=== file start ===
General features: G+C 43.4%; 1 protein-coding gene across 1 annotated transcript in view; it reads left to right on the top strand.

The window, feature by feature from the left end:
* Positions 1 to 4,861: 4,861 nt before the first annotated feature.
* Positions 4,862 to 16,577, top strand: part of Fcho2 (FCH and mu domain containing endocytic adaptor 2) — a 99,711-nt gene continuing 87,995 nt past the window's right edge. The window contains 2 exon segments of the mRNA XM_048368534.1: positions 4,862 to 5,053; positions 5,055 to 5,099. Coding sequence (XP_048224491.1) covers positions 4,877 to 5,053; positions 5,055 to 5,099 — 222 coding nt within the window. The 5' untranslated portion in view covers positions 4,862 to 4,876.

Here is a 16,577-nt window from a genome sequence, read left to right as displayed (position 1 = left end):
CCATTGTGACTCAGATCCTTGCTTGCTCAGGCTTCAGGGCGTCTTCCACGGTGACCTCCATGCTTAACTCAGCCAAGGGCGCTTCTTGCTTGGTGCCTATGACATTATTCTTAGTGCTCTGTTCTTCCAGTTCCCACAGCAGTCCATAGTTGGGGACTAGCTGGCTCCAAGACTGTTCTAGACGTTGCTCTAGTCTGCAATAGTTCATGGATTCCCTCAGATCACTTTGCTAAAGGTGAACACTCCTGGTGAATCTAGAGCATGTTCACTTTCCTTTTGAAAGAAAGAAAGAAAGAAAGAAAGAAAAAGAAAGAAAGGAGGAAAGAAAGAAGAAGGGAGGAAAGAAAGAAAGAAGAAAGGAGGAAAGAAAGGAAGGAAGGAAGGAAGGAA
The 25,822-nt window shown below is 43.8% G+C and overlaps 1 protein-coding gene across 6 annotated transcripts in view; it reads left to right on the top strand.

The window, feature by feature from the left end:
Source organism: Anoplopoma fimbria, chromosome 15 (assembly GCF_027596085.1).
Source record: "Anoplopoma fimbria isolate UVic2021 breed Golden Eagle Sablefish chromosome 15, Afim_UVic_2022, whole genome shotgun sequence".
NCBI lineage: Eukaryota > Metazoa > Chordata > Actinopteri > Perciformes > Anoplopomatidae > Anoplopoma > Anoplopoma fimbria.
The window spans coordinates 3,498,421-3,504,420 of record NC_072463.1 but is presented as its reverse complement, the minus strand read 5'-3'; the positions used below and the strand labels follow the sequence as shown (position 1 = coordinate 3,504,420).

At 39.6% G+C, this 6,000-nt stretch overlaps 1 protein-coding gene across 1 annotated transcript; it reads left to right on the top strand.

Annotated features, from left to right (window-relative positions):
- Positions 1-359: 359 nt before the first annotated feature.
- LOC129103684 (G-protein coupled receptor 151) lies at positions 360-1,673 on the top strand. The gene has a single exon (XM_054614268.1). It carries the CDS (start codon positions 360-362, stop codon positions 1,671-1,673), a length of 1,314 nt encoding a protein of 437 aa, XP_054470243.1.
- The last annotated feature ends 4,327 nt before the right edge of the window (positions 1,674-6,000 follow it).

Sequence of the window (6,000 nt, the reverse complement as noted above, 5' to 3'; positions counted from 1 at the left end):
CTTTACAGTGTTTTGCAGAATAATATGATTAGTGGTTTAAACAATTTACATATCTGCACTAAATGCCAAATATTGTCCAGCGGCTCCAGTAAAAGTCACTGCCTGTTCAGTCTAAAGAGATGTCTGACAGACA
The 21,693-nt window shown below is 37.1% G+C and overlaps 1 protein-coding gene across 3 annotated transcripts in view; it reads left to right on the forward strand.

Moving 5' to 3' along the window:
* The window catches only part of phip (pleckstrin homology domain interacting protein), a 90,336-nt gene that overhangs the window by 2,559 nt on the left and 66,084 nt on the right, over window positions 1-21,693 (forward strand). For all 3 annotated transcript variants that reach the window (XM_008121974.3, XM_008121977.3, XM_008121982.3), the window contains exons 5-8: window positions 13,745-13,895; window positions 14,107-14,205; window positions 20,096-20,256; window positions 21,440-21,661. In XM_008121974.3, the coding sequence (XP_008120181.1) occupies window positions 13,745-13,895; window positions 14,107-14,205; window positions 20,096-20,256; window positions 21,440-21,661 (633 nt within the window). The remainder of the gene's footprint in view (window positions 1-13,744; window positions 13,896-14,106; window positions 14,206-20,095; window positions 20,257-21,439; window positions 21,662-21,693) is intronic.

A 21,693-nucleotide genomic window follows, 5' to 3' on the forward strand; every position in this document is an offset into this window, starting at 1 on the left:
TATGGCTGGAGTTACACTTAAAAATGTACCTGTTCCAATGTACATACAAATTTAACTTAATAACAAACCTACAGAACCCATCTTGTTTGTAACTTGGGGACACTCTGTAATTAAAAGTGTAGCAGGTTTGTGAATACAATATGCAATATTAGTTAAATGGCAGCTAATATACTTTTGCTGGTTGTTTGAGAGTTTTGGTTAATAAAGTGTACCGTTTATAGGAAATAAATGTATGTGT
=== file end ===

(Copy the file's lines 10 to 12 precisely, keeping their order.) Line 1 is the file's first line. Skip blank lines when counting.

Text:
Source record: "Anoplopoma fimbria isolate UVic2021 breed Golden Eagle Sablefish chromosome 15, Afim_UVic_2022, whole genome shotgun sequence".
NCBI lineage: Eukaryota > Metazoa > Chordata > Actinopteri > Perciformes > Anoplopomatidae > Anoplopoma > Anoplopoma fimbria.
The window spans coordinates 3,498,421-3,504,420 of record NC_072463.1 but is presented as its reverse complement, the minus strand read 5'-3'; the positions used below and the strand labels follow the sequence as shown (position 1 = coordinate 3,504,420).